This market, the young professionals or the so-called "exposed brick set," appears to be almost limitless, according to any number of builder-developer renovators interviewed over the past several weeks.
Brandt has had no trouble selling the 129 units he has built or is building now at Beekman Place. Prices range from $56,500 for a one-bedroom unit to $86,500 for three bedrooms.
"I'm just amazed at what's going on in areas (of the inner city) that people would fear to tread in three years ago," Brandt said. "Everybody who has any knowledge whatsoever is making money. Even people who don't know anything are making money."
"It happened in Georgetown and now it's happening at 16th Street and Florida Avenue," said Brandt, who is now one of the Washington area's largest builder-developers of shopping centers, apartment buildings and new residential development like 4Beekman Place.
Some of the most striking changes are occurring at 14th and T Streets NW, cited by police only a year ago as the city's most notorious hangout for junkies, drug dealers and prostitutes.
The outrageous reputation of the 14th and T area - years ago a popular tree-lined residential area for middleclass blacks - has not dampened the interest of eager homebuyers.
In the las six months, 12 decaying row houses along T Street, between 13th and 14th, have been sold to new families who are expected to renovate and live in the houses, according to Talley R. Holmes Jr., who sold the 12 houses from his stock of 18 on the block.
Holmes, who was born and reared in the lovely Victorian row house where he lives at 1345 T Street NW, said he watched many residents of the neighborhood flee to the suburbs following the riots of the late 1960s, abandoning their homes as they went.
"I saw professional people practically giving away homes they worked years to pay for," said Holems, 54. "I could buy all the houses I wanted for less than $10,000. Nobody wanted to live in this neighborhood."
Attitudes toward his community now seem to be changing, said Holmes, who is now selling the property he bought a decade ago at a handsome profit. On the average, Holmes said he is selling his row houses for more than twice what he paid.
Last November, seven houses at 11th Street and Vermont Avenue, NW, which had ben rented to low-income families for nearly 25 years, were sold to a restoration firm that plans to renovate and sell the houses.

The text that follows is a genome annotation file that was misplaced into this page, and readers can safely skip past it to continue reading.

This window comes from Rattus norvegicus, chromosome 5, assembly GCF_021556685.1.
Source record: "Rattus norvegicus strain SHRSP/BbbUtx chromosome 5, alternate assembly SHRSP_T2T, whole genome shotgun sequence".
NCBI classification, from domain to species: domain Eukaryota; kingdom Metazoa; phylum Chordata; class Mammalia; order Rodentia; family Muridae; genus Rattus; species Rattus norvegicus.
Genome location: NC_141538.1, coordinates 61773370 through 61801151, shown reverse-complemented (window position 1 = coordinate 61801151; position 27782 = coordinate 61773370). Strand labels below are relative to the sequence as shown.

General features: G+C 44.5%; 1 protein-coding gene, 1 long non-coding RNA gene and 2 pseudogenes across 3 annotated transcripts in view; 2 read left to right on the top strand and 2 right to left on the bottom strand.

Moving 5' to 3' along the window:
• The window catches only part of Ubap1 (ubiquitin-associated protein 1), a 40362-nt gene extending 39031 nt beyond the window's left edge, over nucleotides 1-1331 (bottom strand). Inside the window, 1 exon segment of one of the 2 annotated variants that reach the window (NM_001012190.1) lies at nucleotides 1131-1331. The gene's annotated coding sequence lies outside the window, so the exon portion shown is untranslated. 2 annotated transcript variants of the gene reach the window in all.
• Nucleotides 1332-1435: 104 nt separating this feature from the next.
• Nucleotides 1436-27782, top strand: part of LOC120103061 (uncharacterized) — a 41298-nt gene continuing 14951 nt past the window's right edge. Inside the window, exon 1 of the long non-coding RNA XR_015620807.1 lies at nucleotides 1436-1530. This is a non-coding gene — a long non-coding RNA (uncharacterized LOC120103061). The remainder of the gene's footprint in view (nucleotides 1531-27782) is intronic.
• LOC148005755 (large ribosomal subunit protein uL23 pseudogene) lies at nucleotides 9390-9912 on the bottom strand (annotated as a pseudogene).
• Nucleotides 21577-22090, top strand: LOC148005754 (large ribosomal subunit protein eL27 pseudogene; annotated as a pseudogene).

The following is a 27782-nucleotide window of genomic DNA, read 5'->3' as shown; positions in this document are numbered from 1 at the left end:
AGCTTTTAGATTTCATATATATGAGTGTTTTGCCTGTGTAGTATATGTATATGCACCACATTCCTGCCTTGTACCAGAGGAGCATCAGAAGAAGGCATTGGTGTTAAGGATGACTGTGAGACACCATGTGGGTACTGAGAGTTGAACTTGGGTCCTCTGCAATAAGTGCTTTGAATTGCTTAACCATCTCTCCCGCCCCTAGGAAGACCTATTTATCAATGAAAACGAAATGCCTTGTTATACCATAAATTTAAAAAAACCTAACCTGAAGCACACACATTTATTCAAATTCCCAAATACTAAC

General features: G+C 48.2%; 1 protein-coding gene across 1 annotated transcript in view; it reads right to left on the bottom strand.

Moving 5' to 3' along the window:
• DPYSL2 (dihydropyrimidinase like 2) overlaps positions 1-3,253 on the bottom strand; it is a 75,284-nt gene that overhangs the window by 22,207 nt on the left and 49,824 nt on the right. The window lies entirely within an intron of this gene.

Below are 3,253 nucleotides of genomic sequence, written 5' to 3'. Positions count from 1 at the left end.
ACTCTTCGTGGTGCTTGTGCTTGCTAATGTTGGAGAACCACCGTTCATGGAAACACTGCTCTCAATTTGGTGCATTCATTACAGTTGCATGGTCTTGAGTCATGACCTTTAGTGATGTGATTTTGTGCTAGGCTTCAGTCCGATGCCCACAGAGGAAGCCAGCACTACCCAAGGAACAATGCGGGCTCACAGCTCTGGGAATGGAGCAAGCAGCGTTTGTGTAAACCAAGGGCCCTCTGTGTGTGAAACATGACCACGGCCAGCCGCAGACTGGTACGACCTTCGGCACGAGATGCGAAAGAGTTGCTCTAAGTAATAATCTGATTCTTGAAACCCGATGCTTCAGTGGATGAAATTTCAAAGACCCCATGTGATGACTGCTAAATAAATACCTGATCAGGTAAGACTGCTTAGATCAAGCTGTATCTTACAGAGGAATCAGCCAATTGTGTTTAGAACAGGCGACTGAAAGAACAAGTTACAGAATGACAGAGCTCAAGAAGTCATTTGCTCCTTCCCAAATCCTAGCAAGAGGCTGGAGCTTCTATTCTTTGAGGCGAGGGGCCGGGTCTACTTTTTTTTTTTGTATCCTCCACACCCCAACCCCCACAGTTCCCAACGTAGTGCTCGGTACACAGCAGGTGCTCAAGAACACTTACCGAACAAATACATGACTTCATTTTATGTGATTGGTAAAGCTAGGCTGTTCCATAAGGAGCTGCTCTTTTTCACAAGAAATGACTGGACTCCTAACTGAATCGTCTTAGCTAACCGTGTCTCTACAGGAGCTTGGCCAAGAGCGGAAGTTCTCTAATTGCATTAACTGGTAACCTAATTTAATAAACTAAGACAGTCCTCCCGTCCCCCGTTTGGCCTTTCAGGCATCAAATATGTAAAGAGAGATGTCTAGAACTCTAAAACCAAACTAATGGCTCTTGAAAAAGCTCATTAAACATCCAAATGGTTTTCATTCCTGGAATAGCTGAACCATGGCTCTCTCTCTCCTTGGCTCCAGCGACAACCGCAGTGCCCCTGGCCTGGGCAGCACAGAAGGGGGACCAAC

Michael Gatti, who sold the hosues, said it was becoming increasingly difficult to make a profit on the property. "Rental property in the District is a thing of the past. It doesn't pay," said Gatti, who has been in real estate in Washington for 43 years.
"I was making less than I per cent profit on my rentals. I can make more than that with a savings account at a savings and loan," said Gatti.
On the grassy, red clay slopes of Southeast Washington, east of the Anacostia River, nearly 500 units of new housing have been built or are planned for the region known for its high concentration of low-income families.
Highpoint-Barnaby, a complex of 106 town houses in the upper $40,000 range, is one of a half dozen new housing projects in progress in Anacostia. In Granada, an adjacent town house community, 40 units have been completed and more are now being added.
The coming of new housing in Anacostia, inevitably means the escalation of property values and real estate taxes, and the subseqeaueant rise in rents throughout the area. The reasons for Council member Rolark's concern.
"The next boundary is Prince George's County," Mrs. Rolark said. "But the residents of Anacostia don't want to move out of the District. They want the income level and the complexion (racial mix) of their community to remain the same. And I'm in full agreement with the citizens."
Whether or not "they are trying to displace the inner-city poor or whether "they" are simply doing it as part of the renewal process, it appears that large numbers of poor families are being moved out of neighborhoods like Logan Circle and Shaw without local or federal policies designed to cope with the problem.
Molton Kotler, executive director of the National Association of Neighborhoods, argues that private renewal without complementary public policies to cope with its negative effects "is the most dangerous kind of reinvestment we can think of. Diversity will be replaced by upper income homogeneity" in the nation's cities, Kotler argues, if the poor are pushed to suburban areas.